Adverse effects and treatment satisfaction among online users of four antidepressants
Adverse effects (AEs) are an important factor in antidepressant treatment decision-making, though common AE profiles from clinical trial research highlight physical AEs to the neglect of emotional and behavioral AEs. First-hand accounts of antidepressant users on the Internet can supplement AE profiles with information gained from real-world treatment experiences. We examined online user reviews of two older (escitalopram; duloxetine) and two newer (vilazodone; vortioxetine) antidepressants for differences in their AE profiles and determined which categories of AEs were associated with users’ satisfaction. A codebook of 60 physical, emotional, and behavioral AEs was used for line-by-line coding of effects reported among 3243 user reviews from three popular health websites. Emotional and behavioral effects were commonly reported (41%), followed by sleep (31.9%) and gastrointestinal (25.0%) effects. Specific AEs statistically significantly varied across drugs, creating potentially meaningful differences in AE profiles. Users of newer drugs more often reported emotional instability, while users of older drugs reported more emotional blunting. Emotional and behavioral AEs demonstrated moderate to substantial relationships with users’ satisfaction, whereas gastrointestinal, metabolic, or sexual AEs were minimally related. More specific and systematic assessment of a broader range of AEs is needed in both research and practice.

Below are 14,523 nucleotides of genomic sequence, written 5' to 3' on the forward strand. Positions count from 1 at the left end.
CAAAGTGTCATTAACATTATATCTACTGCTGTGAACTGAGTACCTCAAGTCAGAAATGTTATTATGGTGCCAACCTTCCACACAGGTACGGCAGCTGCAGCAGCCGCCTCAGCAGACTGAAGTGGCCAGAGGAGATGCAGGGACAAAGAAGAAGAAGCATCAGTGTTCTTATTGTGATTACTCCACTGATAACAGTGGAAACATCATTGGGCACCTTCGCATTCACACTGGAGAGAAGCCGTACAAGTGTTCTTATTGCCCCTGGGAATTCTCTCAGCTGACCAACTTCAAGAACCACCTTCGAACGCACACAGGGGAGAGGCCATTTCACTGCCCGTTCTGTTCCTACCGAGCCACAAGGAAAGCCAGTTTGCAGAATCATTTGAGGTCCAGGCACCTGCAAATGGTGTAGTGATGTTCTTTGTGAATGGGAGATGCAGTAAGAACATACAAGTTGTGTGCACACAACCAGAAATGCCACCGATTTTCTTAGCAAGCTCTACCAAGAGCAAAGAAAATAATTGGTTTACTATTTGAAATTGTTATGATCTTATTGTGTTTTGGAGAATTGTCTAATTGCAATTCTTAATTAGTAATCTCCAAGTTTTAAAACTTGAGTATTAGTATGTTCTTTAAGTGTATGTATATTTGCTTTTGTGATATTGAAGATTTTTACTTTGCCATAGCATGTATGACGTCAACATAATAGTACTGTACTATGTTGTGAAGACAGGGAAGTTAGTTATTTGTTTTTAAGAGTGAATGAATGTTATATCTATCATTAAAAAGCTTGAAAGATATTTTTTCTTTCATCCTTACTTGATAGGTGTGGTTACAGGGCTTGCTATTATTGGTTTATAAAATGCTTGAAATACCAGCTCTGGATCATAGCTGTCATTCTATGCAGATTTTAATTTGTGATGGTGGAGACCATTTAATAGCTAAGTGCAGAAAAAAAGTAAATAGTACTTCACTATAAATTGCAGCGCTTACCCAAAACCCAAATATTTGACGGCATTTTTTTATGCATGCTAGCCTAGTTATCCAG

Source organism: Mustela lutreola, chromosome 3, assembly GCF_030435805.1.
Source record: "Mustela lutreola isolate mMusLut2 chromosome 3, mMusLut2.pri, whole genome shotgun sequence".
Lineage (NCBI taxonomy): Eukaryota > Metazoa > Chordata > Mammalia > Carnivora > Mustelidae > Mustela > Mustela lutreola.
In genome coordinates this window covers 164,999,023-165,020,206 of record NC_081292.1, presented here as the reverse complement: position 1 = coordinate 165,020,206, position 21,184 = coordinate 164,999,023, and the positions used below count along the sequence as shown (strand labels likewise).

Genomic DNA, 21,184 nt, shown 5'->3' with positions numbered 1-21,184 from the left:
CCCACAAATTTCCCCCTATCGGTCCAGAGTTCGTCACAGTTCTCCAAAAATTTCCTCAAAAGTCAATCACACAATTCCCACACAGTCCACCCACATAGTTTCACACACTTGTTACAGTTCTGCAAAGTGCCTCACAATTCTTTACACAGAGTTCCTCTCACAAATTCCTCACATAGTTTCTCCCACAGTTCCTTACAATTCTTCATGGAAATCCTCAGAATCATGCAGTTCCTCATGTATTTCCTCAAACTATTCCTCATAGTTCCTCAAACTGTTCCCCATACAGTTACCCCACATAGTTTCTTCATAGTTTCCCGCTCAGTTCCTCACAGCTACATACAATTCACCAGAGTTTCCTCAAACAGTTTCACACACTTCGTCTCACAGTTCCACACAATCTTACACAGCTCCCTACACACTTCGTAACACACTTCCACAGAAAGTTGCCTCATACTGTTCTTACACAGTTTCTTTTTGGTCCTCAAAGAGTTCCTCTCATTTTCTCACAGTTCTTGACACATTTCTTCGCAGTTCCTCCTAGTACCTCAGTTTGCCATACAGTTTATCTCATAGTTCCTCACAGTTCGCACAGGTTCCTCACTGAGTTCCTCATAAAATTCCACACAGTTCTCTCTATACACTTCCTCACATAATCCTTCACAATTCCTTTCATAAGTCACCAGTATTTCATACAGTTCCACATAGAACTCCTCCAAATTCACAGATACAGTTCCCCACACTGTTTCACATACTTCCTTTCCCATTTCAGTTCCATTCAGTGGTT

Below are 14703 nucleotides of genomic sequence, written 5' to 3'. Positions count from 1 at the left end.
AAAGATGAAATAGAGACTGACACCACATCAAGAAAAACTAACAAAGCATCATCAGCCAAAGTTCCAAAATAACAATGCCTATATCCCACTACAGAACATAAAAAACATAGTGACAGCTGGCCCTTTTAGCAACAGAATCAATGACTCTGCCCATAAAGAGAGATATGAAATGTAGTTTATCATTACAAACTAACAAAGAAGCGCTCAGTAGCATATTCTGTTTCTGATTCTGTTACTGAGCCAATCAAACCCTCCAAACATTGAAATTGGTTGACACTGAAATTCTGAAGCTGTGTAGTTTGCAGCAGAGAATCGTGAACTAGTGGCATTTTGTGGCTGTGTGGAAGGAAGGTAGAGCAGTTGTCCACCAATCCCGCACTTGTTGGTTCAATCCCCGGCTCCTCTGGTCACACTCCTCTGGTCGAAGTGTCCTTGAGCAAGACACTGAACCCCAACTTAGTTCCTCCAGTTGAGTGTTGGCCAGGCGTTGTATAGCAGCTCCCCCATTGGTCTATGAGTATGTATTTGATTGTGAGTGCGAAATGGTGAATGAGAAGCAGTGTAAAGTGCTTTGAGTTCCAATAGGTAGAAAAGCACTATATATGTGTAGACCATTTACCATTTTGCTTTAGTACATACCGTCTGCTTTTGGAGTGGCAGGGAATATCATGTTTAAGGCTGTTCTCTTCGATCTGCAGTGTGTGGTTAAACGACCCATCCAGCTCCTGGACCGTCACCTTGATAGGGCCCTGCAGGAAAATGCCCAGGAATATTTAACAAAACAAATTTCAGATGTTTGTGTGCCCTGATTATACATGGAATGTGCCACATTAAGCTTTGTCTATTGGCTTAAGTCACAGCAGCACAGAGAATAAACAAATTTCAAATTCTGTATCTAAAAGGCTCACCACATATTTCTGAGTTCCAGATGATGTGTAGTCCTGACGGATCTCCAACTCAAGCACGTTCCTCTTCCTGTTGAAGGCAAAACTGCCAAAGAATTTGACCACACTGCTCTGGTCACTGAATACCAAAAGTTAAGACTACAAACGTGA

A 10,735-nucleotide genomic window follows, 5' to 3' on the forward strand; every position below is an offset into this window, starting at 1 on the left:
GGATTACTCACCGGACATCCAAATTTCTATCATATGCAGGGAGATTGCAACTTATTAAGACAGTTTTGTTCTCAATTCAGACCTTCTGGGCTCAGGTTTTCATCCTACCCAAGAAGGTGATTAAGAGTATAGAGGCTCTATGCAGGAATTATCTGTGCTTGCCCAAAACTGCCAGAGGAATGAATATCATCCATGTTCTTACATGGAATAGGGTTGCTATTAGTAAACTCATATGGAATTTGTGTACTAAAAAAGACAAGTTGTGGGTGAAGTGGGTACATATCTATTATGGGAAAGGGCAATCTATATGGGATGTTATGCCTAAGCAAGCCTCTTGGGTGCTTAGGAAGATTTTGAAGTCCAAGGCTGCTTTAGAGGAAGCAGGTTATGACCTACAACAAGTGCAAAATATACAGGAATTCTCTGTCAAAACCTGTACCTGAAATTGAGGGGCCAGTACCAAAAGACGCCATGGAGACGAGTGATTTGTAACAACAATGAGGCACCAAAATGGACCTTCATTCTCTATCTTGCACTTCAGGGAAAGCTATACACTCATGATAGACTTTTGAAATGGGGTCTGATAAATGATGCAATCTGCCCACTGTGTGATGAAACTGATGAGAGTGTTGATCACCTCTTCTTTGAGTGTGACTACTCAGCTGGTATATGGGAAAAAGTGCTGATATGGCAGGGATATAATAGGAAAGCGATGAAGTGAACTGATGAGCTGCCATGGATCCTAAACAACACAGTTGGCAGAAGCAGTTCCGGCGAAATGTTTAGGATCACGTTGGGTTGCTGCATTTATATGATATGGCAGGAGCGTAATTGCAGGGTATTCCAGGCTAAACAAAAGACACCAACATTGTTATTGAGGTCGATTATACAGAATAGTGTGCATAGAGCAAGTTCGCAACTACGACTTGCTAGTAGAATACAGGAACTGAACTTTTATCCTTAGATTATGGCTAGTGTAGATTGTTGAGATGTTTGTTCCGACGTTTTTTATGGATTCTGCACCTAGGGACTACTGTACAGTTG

Digital Object Identifier (DOI)
Hughes, Lacasse, J., Fuller, R. R., & Spaulding-Givens, J. (2017). Adverse effects and treatment satisfaction among online users of four antidepressants. Psychiatry Research, 255, 78–86. https://doi.org/10.1016/j.psychres.2017.05.021